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Just for Fun

Just for Fun(1963)

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Before changing business models and making their reputation as a rival to Hammer Studios with a catalogue of anthology horror films (Dr. Terror's House of Horrors [1965], Torture Garden [1967], The House That Dripped Blood [1971]), Amicus Films marshaled pop talent from both sides of the Atlantic for this extremely frivolous but highly entertaining youth picture. Written and directed by Amicus co-founder Milton Sobotsky, Just for Fun (1963) offers about eleven minutes of actual plot shoehorned in between musical vignettes from the disparate likes of The Crickets (four years out from the death of Buddy Holly), Johnny Tillotson, Freddy Cannon, Bobby Vee, The Tornadoes, and Dusty Springfield (with the Springfields). Anticipating American International Pictures' Wild in the Streets (1968) by half a decade, Subotsky's script posits an imperiled England whose rival political factions conspire to court the youth vote by lowering the voting age. When the same powers that be reduce the quota for youth-oriented TV fare, a plucky teen (Mark Wynter, later in the Tigon-AIP joint venture The Haunted House of Horror) decides to run for office.

Episodic in the extreme, Just for Fun plays like an evening of Vaudeville, with the various singing acts punctuated by broad comic bits that are more miss than hit but retain, at least at this distance, an undeniable vintage charm. Here, Prime Minister Richard Vernon (Village of the Damned [1960], The Tomb of Ligea [1964]) and opposition leader Reginald Beckwith (Burn, Witch, Burn/Night of the Eagle [1962], Night of the Demon [1957]) find common cause in first exciting voter interest among young adults and then, when London youths prove a demographic with which to be reckoned, contrive to sabotage TV signals bearing pop music from country to country (from attempting to cut the trans-Atlantic cable to shooting down Telstar). Popping up in bit roles are a host of familiar British character actors, among them John Wood (twenty years pre-WarGames [1983], Edwin Richfield (Quatermass and the Pit [1967]), Hugh Lloyd (Quadrophenia [1979]), and Dick Emery (Yellow Submarine [1968]) as well as such then-popular TV personalities as Alan Freeman (who later turned up in Dr. Terror's House of Horrors) and Top of the Pops host Jimmy Savile.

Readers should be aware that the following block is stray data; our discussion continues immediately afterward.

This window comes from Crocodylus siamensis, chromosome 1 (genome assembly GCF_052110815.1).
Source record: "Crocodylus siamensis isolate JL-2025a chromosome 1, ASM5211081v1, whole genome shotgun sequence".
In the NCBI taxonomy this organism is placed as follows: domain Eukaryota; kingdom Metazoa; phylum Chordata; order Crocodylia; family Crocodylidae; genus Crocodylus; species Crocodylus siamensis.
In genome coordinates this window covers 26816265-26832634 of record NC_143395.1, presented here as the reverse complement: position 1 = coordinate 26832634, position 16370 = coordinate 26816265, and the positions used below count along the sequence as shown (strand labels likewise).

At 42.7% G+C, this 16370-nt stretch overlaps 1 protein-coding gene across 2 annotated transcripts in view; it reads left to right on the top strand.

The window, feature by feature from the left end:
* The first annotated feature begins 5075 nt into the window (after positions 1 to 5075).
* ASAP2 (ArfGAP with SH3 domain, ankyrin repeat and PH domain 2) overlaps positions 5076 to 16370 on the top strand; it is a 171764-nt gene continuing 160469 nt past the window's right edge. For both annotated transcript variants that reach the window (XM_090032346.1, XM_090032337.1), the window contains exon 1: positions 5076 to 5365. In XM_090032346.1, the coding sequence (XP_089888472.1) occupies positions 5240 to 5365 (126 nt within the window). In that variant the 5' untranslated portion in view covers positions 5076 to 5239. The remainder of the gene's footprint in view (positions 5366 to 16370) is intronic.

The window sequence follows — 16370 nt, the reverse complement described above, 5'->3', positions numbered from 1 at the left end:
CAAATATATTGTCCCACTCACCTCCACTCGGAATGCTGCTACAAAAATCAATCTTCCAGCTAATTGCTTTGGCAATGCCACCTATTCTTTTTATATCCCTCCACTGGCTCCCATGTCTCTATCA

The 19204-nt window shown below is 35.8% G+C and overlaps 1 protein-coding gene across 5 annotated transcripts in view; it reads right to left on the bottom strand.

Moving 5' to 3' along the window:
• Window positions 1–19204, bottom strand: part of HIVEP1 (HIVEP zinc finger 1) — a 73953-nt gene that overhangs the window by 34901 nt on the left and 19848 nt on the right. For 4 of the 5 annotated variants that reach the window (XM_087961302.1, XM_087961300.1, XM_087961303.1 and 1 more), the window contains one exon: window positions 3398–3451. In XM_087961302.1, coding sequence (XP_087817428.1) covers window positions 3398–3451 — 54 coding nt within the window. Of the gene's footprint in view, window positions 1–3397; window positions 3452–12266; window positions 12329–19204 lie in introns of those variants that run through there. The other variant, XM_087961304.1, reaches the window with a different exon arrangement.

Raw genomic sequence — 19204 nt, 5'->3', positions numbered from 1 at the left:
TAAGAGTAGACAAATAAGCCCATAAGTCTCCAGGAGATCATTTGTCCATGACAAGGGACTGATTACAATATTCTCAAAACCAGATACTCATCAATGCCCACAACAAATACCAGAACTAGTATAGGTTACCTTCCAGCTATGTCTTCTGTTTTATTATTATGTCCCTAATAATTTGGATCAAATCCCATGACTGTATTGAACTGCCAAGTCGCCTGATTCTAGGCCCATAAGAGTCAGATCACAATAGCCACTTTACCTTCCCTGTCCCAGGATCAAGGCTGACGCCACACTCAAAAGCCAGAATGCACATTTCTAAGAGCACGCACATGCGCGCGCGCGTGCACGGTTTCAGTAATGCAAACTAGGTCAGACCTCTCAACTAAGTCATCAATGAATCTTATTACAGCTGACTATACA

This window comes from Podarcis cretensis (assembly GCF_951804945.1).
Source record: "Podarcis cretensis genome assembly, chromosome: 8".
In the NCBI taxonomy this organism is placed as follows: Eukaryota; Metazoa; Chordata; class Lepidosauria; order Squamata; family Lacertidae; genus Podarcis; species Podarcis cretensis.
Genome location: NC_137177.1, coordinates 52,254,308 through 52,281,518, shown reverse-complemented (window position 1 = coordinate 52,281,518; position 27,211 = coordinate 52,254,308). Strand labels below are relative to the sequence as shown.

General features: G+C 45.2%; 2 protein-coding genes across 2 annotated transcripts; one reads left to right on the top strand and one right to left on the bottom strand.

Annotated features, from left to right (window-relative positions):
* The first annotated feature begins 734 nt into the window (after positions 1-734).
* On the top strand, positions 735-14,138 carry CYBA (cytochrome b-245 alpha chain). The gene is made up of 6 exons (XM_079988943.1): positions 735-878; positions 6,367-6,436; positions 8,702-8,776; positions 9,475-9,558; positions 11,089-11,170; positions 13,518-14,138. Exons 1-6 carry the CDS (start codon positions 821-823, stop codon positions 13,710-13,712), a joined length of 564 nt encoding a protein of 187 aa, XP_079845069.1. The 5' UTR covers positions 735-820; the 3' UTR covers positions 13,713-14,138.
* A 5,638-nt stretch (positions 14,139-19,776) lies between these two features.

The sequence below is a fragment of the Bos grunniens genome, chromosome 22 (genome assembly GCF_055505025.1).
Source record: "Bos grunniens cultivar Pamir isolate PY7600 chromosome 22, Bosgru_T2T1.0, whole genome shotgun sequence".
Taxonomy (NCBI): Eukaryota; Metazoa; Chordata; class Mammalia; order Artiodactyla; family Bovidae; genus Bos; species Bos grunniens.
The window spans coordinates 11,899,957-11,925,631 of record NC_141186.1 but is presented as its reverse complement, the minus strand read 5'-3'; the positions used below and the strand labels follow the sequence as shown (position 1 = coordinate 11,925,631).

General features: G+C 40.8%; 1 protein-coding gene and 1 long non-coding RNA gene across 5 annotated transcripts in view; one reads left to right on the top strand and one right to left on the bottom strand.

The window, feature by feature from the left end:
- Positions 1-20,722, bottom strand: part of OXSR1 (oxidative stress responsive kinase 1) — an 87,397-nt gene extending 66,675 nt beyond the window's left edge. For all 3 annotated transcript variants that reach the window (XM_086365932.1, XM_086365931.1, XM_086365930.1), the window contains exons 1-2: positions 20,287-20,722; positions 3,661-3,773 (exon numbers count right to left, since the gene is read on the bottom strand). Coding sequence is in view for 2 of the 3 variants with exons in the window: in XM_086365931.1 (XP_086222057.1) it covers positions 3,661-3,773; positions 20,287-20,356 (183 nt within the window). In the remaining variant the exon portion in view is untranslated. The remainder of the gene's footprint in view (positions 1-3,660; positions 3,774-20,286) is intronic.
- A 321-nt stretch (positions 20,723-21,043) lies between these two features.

If Subotsky's comic gags try the patience of viewers not presold on the idiom, sweet relief comes in the form of the assembled musical talent, whose contributions are well-staged by director Gordon Flemyng (whose extensive credits in television were broken up over the course of a long career by the occasional feature, such as Daleks' Invasion Earth 2150 A.D. [1966] and The Last Grenade [1970]). Freddy Cannon, The Crickets, The Tornadoes, Bobby Vee (who sings "The Night Has a Thousand Eyes"), Dusty Springfield and Kenny Lynch (often mistaken for Muhammad Ali on the cover of Wings' Band on the Run album, where he and Christopher Lee flank James Coburn) all acquit themselves well in their respective vignettes but it's the lesser-known acts that really impress, from the Swedish instrumental group The Spotnicks and Irish singer Clodagh Rogers to British bassist Jet Harris (formerly of The Shadows) and American singer Ketty Lester; a decade later, Lester contributed a memorable cameo as a Los Angeles cabbie turned vampire in AIP's Blacula (1972) and her 1962 hit "Love Letters" figured prominently in David Lynch's Blue Velvet (1986).

Released as a movie-on-demand DVD-R by Sony Pictures (via their Choice Collection subdivision), Just for Fun looks surpassingly fine, with a clean widescreen black-and-white image (letterboxed at 1.85:1, 16x9) and extremely satisfying contrasts (particularly of value during Jet Harris' shadow-cloaked "Man from Nowhere" number and Kenny Lynch's "Monument"). The mono sound is on par with the picture, resulting in a disarmingly satisfying viewing experience. As is customary for M.O.D. discs, there are no extras.

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by Richard Harland Smith